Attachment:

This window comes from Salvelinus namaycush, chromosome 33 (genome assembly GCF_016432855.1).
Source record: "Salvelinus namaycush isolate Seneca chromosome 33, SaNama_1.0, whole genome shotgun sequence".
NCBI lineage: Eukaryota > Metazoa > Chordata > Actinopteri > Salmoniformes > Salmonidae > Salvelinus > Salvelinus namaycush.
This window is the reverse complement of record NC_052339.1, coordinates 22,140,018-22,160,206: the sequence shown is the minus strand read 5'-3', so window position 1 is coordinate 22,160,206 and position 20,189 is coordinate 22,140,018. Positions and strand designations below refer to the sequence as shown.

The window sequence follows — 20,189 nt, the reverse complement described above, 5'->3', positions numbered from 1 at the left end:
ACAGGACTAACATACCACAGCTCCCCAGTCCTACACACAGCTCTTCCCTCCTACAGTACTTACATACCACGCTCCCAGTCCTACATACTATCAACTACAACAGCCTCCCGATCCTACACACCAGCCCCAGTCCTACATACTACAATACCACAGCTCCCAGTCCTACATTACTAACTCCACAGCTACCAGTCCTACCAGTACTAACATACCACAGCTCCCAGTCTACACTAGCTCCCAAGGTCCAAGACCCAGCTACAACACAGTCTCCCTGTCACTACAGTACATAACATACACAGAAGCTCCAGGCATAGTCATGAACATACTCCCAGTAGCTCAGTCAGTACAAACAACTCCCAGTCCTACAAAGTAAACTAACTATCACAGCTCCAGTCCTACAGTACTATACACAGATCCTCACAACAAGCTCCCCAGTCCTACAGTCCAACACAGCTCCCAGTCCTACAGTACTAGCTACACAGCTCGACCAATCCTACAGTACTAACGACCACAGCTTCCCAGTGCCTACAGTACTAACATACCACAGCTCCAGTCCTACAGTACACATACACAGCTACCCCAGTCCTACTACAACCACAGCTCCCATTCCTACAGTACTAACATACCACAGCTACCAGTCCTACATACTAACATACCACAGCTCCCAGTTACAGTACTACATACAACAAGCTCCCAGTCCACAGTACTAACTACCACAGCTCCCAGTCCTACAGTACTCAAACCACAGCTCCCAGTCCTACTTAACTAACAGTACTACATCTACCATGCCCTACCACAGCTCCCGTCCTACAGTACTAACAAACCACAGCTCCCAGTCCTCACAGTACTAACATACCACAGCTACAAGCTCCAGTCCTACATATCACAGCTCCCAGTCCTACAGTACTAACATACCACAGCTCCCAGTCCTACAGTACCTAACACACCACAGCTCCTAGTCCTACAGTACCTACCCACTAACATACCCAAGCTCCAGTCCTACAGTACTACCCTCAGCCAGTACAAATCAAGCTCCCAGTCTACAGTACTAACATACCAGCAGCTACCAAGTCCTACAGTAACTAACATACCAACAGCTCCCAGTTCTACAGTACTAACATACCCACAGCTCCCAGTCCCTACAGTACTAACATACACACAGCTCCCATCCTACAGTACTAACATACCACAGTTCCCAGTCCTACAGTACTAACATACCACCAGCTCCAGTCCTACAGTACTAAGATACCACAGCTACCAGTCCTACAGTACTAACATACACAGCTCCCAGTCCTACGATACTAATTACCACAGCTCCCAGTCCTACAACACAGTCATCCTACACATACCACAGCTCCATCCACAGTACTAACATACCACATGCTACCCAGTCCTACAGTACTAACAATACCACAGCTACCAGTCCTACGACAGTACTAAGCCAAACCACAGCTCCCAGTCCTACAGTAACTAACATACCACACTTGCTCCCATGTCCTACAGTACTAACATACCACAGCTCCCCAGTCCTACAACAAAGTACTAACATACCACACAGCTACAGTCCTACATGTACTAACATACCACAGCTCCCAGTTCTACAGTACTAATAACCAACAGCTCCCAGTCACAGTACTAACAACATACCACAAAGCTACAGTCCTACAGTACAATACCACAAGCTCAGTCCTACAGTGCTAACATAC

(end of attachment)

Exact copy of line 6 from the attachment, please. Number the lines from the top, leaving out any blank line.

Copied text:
ACAGGACTAACATACCACAGCTCCCCAGTCCTACACACAGCTCTTCCCTCCTACAGTACTTACATACCACGCTCCCAGTCCTACATACTATCAACTACAACAGCCTCCCGATCCTACACACCAGCCCCAGTCCTACATACTACAATACCACAGCTCCCAGTCCTACATTACTAACTCCACAGCTACCAGTCCTACCAGTACTAACATACCACAGCTCCCAGTCTACACTAGCTCCCAAGGTCCAAGACCCAGCTACAACACAGTCTCCCTGTCACTACAGTACATAACATACACAGAAGCTCCAGGCATAGTCATGAACATACTCCCAGTAGCTCAGTCAGTACAAACAACTCCCAGTCCTACAAAGTAAACTAACTATCACAGCTCCAGTCCTACAGTACTATACACAGATCCTCACAACAAGCTCCCCAGTCCTACAGTCCAACACAGCTCCCAGTCCTACAGTACTAGCTACACAGCTCGACCAATCCTACAGTACTAACGACCACAGCTTCCCAGTGCCTACAGTACTAACATACCACAGCTCCAGTCCTACAGTACACATACACAGCTACCCCAGTCCTACTACAACCACAGCTCCCATTCCTACAGTACTAACATACCACAGCTACCAGTCCTACATACTAACATACCACAGCTCCCAGTTACAGTACTACATACAACAAGCTCCCAGTCCACAGTACTAACTACCACAGCTCCCAGTCCTACAGTACTCAAACCACAGCTCCCAGTCCTACTTAACTAACAGTACTACATCTACCATGCCCTACCACAGCTCCCGTCCTACAGTACTAACAAACCACAGCTCCCAGTCCTCACAGTACTAACATACCACAGCTACAAGCTCCAGTCCTACATATCACAGCTCCCAGTCCTACAGTACTAACATACCACAGCTCCCAGTCCTACAGTACCTAACACACCACAGCTCCTAGTCCTACAGTACCTACCCACTAACATACCCAAGCTCCAGTCCTACAGTACTACCCTCAGCCAGTACAAATCAAGCTCCCAGTCTACAGTACTAACATACCAGCAGCTACCAAGTCCTACAGTAACTAACATACCAACAGCTCCCAGTTCTACAGTACTAACATACCCACAGCTCCCAGTCCCTACAGTACTAACATACACACAGCTCCCATCCTACAGTACTAACATACCACAGTTCCCAGTCCTACAGTACTAACATACCACCAGCTCCAGTCCTACAGTACTAAGATACCACAGCTACCAGTCCTACAGTACTAACATACACAGCTCCCAGTCCTACGATACTAATTACCACAGCTCCCAGTCCTACAACACAGTCATCCTACACATACCACAGCTCCATCCACAGTACTAACATACCACATGCTACCCAGTCCTACAGTACTAACAATACCACAGCTACCAGTCCTACGACAGTACTAAGCCAAACCACAGCTCCCAGTCCTACAGTAACTAACATACCACACTTGCTCCCATGTCCTACAGTACTAACATACCACAGCTCCCCAGTCCTACAACAAAGTACTAACATACCACACAGCTACAGTCCTACATGTACTAACATACCACAGCTCCCAGTTCTACAGTACTAATAACCAACAGCTCCCAGTCACAGTACTAACAACATACCACAAAGCTACAGTCCTACAGTACAATACCACAAGCTCAGTCCTACAGTGCTAACATAC